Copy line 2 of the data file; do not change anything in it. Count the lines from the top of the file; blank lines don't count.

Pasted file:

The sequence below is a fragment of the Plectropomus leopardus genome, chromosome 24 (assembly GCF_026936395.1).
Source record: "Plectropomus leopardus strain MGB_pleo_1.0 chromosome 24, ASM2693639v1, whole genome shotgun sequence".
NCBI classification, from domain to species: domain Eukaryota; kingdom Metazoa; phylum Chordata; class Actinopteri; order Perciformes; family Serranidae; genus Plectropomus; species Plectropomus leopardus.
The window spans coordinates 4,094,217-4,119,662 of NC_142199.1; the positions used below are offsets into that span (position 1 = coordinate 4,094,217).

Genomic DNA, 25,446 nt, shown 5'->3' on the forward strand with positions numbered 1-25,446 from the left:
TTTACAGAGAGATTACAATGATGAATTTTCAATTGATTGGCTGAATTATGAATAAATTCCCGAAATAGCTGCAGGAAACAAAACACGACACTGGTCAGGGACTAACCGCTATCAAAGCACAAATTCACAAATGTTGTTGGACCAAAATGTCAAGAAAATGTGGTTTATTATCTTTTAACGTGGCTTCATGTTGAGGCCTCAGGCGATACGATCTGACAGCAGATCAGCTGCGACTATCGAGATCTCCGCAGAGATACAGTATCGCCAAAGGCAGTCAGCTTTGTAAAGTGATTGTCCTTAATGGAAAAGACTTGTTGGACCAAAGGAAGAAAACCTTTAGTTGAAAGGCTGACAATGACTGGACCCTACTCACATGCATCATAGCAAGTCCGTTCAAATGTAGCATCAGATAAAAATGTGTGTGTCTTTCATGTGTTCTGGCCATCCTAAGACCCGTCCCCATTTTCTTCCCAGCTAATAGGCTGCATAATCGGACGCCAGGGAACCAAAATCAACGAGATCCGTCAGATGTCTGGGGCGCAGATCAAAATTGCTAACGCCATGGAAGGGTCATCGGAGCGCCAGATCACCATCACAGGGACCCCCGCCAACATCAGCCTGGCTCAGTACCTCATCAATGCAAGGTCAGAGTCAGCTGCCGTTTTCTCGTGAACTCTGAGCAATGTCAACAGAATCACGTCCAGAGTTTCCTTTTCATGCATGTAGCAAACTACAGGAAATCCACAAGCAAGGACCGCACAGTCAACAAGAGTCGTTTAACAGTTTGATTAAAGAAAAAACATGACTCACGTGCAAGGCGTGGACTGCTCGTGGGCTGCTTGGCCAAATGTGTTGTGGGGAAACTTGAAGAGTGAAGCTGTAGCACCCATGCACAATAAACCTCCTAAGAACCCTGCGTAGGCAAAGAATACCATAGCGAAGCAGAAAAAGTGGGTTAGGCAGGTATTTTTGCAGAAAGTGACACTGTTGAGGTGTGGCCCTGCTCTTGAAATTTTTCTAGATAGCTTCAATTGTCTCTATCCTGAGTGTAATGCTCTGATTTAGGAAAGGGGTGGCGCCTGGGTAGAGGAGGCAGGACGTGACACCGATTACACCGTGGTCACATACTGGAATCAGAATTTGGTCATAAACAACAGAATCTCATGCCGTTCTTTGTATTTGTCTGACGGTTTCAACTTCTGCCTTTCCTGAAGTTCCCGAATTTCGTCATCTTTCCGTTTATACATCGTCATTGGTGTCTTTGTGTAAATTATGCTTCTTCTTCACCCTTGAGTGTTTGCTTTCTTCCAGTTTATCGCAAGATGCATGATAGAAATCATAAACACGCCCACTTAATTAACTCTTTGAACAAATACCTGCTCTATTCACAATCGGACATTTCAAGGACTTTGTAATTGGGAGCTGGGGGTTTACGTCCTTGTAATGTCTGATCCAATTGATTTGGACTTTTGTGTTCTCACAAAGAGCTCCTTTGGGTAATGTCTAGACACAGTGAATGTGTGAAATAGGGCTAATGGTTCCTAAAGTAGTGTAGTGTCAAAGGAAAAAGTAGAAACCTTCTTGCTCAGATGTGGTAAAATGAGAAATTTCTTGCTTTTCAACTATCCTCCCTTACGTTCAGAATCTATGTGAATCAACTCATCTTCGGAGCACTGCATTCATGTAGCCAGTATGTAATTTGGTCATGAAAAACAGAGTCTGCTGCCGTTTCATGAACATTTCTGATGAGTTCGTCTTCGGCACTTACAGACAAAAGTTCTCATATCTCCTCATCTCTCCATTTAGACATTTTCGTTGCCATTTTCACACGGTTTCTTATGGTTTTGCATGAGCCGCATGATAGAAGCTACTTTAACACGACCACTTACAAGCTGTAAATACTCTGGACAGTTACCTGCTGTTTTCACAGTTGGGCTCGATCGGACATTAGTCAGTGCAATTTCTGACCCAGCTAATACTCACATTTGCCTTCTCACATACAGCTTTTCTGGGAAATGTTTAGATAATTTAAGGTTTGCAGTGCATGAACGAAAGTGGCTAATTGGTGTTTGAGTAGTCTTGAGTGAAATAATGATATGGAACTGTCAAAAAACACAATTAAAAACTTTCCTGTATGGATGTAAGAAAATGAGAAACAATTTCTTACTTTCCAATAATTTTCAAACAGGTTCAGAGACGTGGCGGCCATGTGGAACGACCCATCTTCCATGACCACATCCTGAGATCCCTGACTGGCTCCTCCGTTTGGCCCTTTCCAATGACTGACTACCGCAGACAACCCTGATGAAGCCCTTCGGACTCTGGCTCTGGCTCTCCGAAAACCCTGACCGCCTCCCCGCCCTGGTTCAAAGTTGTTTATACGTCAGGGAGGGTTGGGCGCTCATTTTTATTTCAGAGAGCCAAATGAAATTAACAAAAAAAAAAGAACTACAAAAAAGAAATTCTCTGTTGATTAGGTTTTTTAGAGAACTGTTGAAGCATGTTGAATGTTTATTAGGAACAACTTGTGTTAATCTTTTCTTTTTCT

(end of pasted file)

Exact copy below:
Source record: "Plectropomus leopardus strain MGB_pleo_1.0 chromosome 24, ASM2693639v1, whole genome shotgun sequence".